GreenButton: Microsoft acquires new Cloud computing company
Microsoft continues to show its commitment to growing Cloud services with the purchase of GreenButton, a high-performance Cloud computing company.
Microsoft announced the acquisition of GreenButton for an undisclosed sum on its Window Azure blog at the beginning of May. There were already strong links between the two companies, with Microsoft promoting GreenButton through Azure, but the acquisition signals yet another investment in rolling out Cloud services across the board.
Investing in the ‘big compute’
GreenButton, which is based in the US and New Zealand, specialises in providing large businesses with a number of clever integrations and services that allow them to use the Cloud without having to recode existing systems. This means they can offload computer-intensive workloads to the cloud with minimal fuss – a very tempting prospect for computing-hungry industries such as finance, science and media.
By acquiring GreenButton and integrating its technologies into their own offerings, Microsoft is improving its ability to support businesses with high-performance needs and strengthening its ‘big compute’ services.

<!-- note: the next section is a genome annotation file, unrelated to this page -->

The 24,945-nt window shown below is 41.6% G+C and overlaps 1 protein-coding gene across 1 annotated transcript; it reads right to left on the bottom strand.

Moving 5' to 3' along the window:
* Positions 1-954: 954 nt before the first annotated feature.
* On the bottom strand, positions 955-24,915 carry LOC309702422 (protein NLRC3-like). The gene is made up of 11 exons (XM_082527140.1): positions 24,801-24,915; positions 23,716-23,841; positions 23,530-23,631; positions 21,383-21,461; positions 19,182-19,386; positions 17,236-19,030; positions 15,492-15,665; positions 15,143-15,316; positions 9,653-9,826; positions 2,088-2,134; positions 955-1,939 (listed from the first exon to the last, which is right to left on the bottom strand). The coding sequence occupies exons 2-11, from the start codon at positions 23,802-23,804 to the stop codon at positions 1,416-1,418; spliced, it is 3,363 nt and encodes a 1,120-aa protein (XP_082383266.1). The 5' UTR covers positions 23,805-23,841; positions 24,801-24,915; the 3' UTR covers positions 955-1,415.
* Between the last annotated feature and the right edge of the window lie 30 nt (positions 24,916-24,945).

Integrating with Azure
Launched in 2006, GreenButton first became affiliated with Microsoft's Cloud computing platform in 2011. At this point, the two companies signed an alliance agreement that would ensure GreenButton services would be promoted through Azure. Despite this association – and a hefty US$1 million investment from Mircosoft, GreenButton also offered its products for HP’s Cloud services, OpenStack, VMware and Amazon Web Services.
Following the acquisition, Microsoft will no longer sell GreenButton's products through Azure. Instead, it will integrate the technologies with its own existing services. The software giant has also promised to continue investing in GreenButton's teams and services, and it expects the business's headquarters to remain in New Zealand.
Increased Cloud computing choice
Microsoft has indicated that it hopes its growing services will provide Cloud access to businesses and vendors that have not previously considered it a possibility. On the Azure blog, Microsoft said: "It’s an exciting time for businesses that are investing in Big Data and Big Compute. With this acquisition, we are looking forward to democratising the use of Big Compute through the power of the Cloud, so that organisations from all walks of life can use their data to transform their business and the world."
Whether the acquisition will help Microsoft move a greater number of businesses into the Cloud remains to be seen, but it's certainly another indicator that the Cloud remains big business and that there's still a lot of space in the sky to play for.